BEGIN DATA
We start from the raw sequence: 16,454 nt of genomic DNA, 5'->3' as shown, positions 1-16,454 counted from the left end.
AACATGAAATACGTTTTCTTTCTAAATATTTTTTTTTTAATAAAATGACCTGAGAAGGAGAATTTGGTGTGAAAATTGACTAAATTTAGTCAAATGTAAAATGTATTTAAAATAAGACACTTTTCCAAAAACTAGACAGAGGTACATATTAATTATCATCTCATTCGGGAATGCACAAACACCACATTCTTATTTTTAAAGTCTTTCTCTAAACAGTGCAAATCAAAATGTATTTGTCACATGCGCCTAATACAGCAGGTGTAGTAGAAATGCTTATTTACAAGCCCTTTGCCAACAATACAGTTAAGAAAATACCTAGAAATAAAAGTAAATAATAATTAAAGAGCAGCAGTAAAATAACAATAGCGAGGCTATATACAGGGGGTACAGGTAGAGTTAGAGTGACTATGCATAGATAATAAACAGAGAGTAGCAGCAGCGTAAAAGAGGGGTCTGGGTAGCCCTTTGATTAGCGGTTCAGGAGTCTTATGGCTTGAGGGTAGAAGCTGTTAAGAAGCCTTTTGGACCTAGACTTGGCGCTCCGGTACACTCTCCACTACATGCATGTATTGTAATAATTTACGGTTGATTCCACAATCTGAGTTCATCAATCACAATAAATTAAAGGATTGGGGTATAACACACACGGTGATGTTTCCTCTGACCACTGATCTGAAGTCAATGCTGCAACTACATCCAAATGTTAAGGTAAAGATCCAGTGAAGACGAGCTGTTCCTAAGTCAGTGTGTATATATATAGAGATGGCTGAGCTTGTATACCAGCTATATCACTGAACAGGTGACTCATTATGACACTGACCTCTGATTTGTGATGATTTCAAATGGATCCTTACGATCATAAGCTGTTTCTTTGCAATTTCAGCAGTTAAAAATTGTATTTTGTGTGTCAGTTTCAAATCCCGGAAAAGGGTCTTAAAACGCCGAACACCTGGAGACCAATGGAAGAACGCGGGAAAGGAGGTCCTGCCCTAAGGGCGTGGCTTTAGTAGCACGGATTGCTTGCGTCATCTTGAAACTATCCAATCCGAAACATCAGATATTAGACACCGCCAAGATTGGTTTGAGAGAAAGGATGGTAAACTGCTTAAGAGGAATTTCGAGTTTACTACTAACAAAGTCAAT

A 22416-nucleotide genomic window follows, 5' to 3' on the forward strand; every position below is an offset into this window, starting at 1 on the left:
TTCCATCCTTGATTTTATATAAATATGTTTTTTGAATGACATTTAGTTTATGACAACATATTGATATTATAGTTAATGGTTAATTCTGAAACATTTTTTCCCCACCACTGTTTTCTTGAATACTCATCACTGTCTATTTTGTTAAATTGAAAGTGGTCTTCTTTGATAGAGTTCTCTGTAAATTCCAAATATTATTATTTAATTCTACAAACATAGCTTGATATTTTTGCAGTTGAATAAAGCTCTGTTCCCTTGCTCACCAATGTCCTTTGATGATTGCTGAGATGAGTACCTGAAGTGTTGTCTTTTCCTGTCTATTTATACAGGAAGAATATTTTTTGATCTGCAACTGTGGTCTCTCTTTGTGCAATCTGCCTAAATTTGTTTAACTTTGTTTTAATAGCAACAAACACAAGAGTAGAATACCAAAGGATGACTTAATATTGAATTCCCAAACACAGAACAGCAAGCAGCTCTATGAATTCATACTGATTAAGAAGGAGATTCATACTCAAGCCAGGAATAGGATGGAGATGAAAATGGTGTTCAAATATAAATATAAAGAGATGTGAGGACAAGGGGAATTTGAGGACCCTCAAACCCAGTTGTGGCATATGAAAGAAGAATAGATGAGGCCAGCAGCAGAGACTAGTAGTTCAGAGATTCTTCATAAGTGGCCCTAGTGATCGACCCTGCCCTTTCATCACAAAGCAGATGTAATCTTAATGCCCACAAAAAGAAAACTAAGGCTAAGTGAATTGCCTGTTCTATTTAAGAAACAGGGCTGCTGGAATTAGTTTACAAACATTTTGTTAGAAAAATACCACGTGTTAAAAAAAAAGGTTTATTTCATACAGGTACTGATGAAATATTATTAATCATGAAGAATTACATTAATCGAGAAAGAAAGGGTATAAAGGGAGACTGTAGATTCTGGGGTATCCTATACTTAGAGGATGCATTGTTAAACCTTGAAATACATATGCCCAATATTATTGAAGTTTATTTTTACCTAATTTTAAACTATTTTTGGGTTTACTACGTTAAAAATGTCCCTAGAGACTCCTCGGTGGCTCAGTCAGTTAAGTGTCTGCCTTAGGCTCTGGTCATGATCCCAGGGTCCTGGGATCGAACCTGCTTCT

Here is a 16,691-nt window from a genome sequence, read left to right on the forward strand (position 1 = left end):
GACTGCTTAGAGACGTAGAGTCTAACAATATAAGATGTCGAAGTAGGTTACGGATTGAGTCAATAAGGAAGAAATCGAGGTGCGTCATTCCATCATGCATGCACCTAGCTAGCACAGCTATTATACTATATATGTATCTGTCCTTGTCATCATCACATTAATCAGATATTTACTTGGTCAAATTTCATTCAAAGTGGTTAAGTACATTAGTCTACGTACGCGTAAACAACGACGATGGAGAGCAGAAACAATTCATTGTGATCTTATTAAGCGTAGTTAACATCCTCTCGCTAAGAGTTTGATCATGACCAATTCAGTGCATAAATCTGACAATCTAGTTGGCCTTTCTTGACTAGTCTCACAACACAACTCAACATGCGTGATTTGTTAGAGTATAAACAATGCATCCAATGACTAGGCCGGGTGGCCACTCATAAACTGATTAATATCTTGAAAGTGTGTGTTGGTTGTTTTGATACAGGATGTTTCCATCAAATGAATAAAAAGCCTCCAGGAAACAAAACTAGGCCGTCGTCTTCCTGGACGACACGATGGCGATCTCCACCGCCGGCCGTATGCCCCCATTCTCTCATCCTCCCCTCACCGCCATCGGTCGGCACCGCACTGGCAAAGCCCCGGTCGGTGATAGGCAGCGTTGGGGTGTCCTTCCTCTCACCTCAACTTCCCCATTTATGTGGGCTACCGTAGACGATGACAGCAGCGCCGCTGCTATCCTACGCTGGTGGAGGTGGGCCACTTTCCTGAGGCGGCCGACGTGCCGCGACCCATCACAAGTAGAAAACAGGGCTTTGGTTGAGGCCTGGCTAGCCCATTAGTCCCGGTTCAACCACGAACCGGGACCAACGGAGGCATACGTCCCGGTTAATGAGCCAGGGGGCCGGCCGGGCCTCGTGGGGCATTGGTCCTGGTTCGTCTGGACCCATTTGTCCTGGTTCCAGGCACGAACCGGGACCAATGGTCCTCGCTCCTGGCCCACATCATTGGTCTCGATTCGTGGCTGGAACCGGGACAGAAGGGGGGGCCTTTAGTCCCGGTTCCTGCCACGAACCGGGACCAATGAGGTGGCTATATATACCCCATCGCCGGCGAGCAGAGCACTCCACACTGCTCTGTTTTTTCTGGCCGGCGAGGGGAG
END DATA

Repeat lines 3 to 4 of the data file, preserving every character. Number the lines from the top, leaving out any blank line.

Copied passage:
A 22416-nucleotide genomic window follows, 5' to 3' on the forward strand; every position below is an offset into this window, starting at 1 on the left:
TTCCATCCTTGATTTTATATAAATATGTTTTTTGAATGACATTTAGTTTATGACAACATATTGATATTATAGTTAATGGTTAATTCTGAAACATTTTTTCCCCACCACTGTTTTCTTGAATACTCATCACTGTCTATTTTGTTAAATTGAAAGTGGTCTTCTTTGATAGAGTTCTCTGTAAATTCCAAATATTATTATTTAATTCTACAAACATAGCTTGATATTTTTGCAGTTGAATAAAGCTCTGTTCCCTTGCTCACCAATGTCCTTTGATGATTGCTGAGATGAGTACCTGAAGTGTTGTCTTTTCCTGTCTATTTATACAGGAAGAATATTTTTTGATCTGCAACTGTGGTCTCTCTTTGTGCAATCTGCCTAAATTTGTTTAACTTTGTTTTAATAGCAACAAACACAAGAGTAGAATACCAAAGGATGACTTAATATTGAATTCCCAAACACAGAACAGCAAGCAGCTCTATGAATTCATACTGATTAAGAAGGAGATTCATACTCAAGCCAGGAATAGGATGGAGATGAAAATGGTGTTCAAATATAAATATAAAGAGATGTGAGGACAAGGGGAATTTGAGGACCCTCAAACCCAGTTGTGGCATATGAAAGAAGAATAGATGAGGCCAGCAGCAGAGACTAGTAGTTCAGAGATTCTTCATAAGTGGCCCTAGTGATCGACCCTGCCCTTTCATCACAAAGCAGATGTAATCTTAATGCCCACAAAAAGAAAACTAAGGCTAAGTGAATTGCCTGTTCTATTTAAGAAACAGGGCTGCTGGAATTAGTTTACAAACATTTTGTTAGAAAAATACCACGTGTTAAAAAAAAAGGTTTATTTCATACAGGTACTGATGAAATATTATTAATCATGAAGAATTACATTAATCGAGAAAGAAAGGGTATAAAGGGAGACTGTAGATTCTGGGGTATCCTATACTTAGAGGATGCATTGTTAAACCTTGAAATACATATGCCCAATATTATTGAAGTTTATTTTTACCTAATTTTAAACTATTTTTGGGTTTACTACGTTAAAAATGTCCCTAGAGACTCCTCGGTGGCTCAGTCAGTTAAGTGTCTGCCTTAGGCTCTGGTCATGATCCCAGGGTCCTGGGATCGAACCTGCTTCT